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these deities represented more than they may seem to do to there was something in them more than an inanimate statue; that statue was the representation of something the imagination pictured. Jupiter, Mars, Venus, and the like, were only the expression of some abstract power or thought visibly represented. With some it took a different form. Life seems to have been the sacred thing with the Egyptians, and so they worshipped "life" through that which had possessed life. The Greek seemed longing for perfect beauty as an object of worship; he surrounded himself with the beautiful; and, perhaps, that altar to the unknown God, in Athens, was there because no image could be conceived satisfying the condition of perfect beauty. Much of this has passed away. We no longer express our ideas of God by inanimate images, or build temples in their honour: but still the imaginative power expresses itself in other ways—in symmetrical architecture, beautiful painting, sublime poetry. And the feeling produced by these is sometimes taken for a religious feeling, though it is no more akin to true religious feeling, which realises God in Christ, than the feeling of the heathen as he entered his idol's temple; for symmetrical architecture, beautiful painting, sublime poetry, as well as the idol and his temple, are but creations of the imagination, and in the unsanctified man have nothing to do with God further than our instincts have to do with Him as the common Father of all. Therefore, it is quite possible to worship in a gorgeous cathedral, with the best of music, and surrounded with wonders of art, with no other religious feeling than that which possessed the heathen kneeling in his idol's temple in olden time. These things by the sanctified heart may be consecrated to God's service, but they cannot of themselves, since they are only the creations of the imagination, produce a religious feeling; and those who take the feeling produced by them for a religious feeling, fall into a great mistake. Their worship is the worship of nature. Full of refinement, of taste, of imagination, it may be, but still the worship of the unsanctified heart, and coming no nearer to God than that of the heathen who never heard of Christ. Such persons, under different conditions, with many advantages prompting to better things, worship with much the same feeling as that of the Greek and the Roman, who worshipped the creations of their imaginations before the light of Christianity broke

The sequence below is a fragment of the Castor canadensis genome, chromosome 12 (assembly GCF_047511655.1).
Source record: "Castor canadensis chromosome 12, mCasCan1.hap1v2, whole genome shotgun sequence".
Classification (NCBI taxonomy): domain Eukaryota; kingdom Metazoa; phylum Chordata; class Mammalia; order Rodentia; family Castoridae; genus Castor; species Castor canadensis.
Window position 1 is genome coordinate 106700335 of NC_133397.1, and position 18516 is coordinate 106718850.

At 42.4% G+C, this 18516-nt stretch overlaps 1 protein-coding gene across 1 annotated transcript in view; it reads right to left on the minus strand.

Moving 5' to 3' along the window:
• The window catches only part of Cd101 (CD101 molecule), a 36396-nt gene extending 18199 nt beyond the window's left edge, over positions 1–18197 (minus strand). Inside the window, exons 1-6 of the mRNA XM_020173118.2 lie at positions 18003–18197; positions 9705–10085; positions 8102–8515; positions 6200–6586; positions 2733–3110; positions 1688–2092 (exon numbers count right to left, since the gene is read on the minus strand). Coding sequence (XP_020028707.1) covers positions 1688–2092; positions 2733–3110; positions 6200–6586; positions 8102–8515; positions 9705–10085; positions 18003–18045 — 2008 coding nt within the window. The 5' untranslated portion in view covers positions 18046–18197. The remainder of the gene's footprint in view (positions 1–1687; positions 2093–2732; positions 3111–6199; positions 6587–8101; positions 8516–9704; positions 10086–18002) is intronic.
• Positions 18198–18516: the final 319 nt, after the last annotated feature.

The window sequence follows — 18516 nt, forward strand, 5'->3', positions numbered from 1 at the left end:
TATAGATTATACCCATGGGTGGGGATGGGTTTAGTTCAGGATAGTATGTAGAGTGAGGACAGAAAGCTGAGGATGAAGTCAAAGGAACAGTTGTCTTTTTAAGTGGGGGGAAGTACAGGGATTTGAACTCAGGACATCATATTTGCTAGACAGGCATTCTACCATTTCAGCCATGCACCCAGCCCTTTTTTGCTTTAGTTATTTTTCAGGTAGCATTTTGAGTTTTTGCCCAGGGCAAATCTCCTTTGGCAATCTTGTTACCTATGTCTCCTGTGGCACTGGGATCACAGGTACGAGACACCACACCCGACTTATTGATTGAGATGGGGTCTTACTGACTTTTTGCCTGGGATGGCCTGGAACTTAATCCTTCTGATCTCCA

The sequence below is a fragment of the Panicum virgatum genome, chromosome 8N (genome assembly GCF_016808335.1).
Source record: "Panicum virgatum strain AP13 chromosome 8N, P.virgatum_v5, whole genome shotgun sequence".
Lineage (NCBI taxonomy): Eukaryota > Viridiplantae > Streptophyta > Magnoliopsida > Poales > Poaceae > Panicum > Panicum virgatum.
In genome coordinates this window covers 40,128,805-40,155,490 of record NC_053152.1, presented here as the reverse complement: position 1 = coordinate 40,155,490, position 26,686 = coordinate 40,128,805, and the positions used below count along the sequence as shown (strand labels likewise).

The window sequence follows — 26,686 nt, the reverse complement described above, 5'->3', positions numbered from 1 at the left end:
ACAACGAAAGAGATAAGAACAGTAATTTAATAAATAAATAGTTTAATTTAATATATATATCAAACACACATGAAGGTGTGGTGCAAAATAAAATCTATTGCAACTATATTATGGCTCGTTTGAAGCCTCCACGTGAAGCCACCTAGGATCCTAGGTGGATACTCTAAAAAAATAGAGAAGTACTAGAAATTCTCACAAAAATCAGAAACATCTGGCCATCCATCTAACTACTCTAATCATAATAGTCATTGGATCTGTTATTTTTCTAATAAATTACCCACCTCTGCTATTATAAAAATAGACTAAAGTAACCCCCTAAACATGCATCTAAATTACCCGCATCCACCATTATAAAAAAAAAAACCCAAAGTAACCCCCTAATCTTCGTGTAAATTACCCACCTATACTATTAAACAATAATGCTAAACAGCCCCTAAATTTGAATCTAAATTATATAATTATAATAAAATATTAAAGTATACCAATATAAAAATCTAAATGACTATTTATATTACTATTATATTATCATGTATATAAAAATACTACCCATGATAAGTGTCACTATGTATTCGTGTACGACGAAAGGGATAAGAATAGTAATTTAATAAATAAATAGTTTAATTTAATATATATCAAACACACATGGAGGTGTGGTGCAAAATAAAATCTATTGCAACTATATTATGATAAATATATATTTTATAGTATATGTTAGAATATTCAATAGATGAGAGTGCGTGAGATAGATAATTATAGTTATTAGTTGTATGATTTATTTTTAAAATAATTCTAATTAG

upon the world. And this mistake will be more manifest, if we consider that this feeling does not rise up to God as our Father in Christ, but only as the first great Cause of all things, approaching Him as our instincts and intellectual powers approach Him, through his attributes. We see this, as the most vivid imagination-the keenest perception of the beautiful in creation-the strongest and deepest feelings of our nature-exist where there is no recognition of God in Christ, but only an indistinct and deistical acknowledgment of God, as first Cause, and universal Creator. Take Lord Byron, as an example, for in him we have a combination of these things, but there is no feeling towards God in Christ. He walks abroad, and the earth to him is not what it is to another man. It is full of beauty on every side. The sky, the clouds, the sea, the forest, the river, speak a language his spirit can understand, and make it almost too elastic for the earth. Whether he is watching the sun set or the sun rise-whether he is standing on the lone mountain or on the sea-shore-whether he is watching the moon climbing in her glory, or reading the "Poetry of Heaven," written on the dark still night-it is all the same; there is the voice of nature speaking to his innermost soul and making it glad. Let us take some passages from his works, and see how he speaks: they shall be chiefly from Childe Harold.